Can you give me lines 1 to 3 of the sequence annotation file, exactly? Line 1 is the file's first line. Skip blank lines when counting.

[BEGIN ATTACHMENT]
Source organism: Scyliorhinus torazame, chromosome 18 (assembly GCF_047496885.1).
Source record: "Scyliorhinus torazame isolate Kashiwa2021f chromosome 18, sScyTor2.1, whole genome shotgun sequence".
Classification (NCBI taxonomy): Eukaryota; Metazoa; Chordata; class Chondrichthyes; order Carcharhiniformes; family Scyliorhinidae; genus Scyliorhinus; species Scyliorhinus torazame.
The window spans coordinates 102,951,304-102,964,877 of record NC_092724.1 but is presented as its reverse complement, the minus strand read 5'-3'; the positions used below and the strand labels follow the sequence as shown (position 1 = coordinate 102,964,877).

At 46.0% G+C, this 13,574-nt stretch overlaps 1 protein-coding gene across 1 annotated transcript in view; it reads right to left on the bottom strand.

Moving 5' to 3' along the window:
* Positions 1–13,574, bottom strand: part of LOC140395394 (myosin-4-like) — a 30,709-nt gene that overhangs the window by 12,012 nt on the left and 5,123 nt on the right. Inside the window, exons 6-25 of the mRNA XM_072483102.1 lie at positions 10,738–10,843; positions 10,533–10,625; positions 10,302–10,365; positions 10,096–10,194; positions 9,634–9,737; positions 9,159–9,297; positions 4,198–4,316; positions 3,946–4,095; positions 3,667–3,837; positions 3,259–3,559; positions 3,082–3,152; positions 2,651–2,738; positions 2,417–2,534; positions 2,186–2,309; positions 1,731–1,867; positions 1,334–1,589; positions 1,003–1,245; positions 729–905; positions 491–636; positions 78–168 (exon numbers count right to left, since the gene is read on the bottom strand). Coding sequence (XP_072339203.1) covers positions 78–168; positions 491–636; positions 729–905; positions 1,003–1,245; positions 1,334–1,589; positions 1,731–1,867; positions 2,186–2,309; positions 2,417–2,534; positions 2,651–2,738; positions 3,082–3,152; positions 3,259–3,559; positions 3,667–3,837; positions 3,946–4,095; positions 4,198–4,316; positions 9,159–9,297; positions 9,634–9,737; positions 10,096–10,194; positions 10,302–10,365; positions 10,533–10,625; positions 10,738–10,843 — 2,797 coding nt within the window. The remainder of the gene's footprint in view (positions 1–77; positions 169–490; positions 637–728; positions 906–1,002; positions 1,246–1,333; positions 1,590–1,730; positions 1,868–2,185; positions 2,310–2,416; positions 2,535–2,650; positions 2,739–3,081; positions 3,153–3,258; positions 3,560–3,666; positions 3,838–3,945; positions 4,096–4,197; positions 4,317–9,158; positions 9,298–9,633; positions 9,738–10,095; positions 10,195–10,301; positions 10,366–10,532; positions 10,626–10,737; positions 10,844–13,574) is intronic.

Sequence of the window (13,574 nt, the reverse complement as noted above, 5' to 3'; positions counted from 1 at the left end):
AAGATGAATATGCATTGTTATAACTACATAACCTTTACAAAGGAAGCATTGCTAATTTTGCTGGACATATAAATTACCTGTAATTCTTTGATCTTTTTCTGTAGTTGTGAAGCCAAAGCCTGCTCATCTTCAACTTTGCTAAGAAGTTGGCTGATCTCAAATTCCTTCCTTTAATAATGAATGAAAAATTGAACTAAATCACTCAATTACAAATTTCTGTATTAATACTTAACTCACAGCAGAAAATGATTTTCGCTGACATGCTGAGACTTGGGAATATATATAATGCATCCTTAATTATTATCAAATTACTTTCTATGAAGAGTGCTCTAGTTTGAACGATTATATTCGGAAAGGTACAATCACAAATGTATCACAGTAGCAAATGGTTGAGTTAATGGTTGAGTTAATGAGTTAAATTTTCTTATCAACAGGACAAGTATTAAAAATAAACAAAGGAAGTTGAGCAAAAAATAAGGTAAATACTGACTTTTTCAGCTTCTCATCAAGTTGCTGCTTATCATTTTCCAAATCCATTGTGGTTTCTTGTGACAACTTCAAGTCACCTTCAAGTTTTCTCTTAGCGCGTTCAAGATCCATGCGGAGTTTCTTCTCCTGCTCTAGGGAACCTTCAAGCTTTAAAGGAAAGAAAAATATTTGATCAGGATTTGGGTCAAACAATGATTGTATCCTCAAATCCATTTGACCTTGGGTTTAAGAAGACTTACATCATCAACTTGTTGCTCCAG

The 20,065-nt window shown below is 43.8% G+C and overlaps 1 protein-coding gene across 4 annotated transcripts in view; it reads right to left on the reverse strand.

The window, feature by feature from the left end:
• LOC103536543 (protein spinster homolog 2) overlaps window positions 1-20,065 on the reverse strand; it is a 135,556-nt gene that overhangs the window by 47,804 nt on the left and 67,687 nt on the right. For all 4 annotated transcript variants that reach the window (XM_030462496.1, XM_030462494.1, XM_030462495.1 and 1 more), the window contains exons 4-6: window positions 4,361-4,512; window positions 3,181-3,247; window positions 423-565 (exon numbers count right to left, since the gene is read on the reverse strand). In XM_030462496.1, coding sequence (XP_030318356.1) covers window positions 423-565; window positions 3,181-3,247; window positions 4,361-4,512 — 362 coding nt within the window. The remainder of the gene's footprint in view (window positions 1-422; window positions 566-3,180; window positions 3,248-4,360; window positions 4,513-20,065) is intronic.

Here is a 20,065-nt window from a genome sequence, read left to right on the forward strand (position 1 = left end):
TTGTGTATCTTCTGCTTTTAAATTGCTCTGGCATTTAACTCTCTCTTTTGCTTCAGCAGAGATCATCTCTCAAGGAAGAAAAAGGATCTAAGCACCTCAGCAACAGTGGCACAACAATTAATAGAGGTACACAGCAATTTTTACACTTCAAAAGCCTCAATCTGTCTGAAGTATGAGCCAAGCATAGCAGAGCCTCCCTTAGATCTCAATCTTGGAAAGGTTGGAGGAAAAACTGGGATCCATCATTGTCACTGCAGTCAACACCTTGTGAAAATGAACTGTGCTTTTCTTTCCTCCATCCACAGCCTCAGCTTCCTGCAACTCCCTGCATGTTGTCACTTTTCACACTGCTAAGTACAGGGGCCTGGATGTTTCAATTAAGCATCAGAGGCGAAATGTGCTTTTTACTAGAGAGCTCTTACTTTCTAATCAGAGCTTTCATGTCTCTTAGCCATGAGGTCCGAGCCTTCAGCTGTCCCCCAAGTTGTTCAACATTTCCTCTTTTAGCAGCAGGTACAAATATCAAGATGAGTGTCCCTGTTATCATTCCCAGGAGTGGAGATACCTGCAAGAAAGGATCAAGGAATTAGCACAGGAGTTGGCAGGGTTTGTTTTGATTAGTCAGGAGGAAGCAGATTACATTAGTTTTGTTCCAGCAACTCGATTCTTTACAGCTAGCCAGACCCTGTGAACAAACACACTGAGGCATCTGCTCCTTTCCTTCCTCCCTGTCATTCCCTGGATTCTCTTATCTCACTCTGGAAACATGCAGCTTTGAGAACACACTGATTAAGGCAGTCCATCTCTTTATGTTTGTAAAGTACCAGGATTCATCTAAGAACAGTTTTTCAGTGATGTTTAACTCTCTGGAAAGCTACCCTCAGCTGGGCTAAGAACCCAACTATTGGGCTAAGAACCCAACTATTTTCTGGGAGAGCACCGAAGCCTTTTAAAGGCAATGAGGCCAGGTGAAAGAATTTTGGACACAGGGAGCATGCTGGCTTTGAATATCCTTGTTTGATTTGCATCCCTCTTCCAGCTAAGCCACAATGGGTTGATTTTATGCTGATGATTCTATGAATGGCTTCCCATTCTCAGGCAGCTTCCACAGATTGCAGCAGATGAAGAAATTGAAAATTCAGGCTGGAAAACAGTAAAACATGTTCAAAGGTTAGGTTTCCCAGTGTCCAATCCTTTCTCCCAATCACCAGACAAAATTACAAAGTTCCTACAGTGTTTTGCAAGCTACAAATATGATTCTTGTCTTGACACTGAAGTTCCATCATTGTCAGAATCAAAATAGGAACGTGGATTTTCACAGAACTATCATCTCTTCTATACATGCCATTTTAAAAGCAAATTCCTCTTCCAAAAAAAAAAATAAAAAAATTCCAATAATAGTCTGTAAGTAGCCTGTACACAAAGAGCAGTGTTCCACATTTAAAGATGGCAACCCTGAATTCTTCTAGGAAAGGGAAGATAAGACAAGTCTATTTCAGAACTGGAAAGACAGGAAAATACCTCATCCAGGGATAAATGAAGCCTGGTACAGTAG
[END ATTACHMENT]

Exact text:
Source organism: Scyliorhinus torazame, chromosome 18 (assembly GCF_047496885.1).
Source record: "Scyliorhinus torazame isolate Kashiwa2021f chromosome 18, sScyTor2.1, whole genome shotgun sequence".
Classification (NCBI taxonomy): Eukaryota; Metazoa; Chordata; class Chondrichthyes; order Carcharhiniformes; family Scyliorhinidae; genus Scyliorhinus; species Scyliorhinus torazame.